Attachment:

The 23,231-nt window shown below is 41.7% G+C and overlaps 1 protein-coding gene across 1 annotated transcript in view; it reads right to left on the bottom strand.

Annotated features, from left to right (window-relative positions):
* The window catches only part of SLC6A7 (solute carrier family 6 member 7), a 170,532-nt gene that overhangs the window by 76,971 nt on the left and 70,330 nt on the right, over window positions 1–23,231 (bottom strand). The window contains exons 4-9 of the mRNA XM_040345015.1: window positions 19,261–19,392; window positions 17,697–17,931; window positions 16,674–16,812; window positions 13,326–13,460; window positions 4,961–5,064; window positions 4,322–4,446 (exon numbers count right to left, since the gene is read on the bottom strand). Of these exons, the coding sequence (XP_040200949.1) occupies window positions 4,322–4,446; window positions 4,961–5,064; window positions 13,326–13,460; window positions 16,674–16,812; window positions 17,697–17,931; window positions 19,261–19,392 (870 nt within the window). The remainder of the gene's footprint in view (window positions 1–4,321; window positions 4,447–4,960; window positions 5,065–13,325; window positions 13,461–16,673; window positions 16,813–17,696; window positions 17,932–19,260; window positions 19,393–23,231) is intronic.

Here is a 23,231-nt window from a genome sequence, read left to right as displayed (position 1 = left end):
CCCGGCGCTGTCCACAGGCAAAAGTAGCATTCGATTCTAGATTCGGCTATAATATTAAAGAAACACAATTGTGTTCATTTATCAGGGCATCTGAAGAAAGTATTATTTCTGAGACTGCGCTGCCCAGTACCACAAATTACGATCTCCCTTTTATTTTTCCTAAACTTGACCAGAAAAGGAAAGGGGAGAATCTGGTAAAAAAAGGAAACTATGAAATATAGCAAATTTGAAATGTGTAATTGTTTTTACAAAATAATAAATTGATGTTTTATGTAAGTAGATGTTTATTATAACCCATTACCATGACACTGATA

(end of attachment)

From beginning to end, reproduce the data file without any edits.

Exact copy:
The 23,231-nt window shown below is 41.7% G+C and overlaps 1 protein-coding gene across 1 annotated transcript in view; it reads right to left on the bottom strand.

Annotated features, from left to right (window-relative positions):
* The window catches only part of SLC6A7 (solute carrier family 6 member 7), a 170,532-nt gene that overhangs the window by 76,971 nt on the left and 70,330 nt on the right, over window positions 1–23,231 (bottom strand). The window contains exons 4-9 of the mRNA XM_040345015.1: window positions 19,261–19,392; window positions 17,697–17,931; window positions 16,674–16,812; window positions 13,326–13,460; window positions 4,961–5,064; window positions 4,322–4,446 (exon numbers count right to left, since the gene is read on the bottom strand). Of these exons, the coding sequence (XP_040200949.1) occupies window positions 4,322–4,446; window positions 4,961–5,064; window positions 13,326–13,460; window positions 16,674–16,812; window positions 17,697–17,931; window positions 19,261–19,392 (870 nt within the window). The remainder of the gene's footprint in view (window positions 1–4,321; window positions 4,447–4,960; window positions 5,065–13,325; window positions 13,461–16,673; window positions 16,813–17,696; window positions 17,932–19,260; window positions 19,393–23,231) is intronic.

Here is a 23,231-nt window from a genome sequence, read left to right as displayed (position 1 = left end):
CCCGGCGCTGTCCACAGGCAAAAGTAGCATTCGATTCTAGATTCGGCTATAATATTAAAGAAACACAATTGTGTTCATTTATCAGGGCATCTGAAGAAAGTATTATTTCTGAGACTGCGCTGCCCAGTACCACAAATTACGATCTCCCTTTTATTTTTCCTAAACTTGACCAGAAAAGGAAAGGGGAGAATCTGGTAAAAAAAGGAAACTATGAAATATAGCAAATTTGAAATGTGTAATTGTTTTTACAAAATAATAAATTGATGTTTTATGTAAGTAGATGTTTATTATAACCCATTACCATGACACTGATA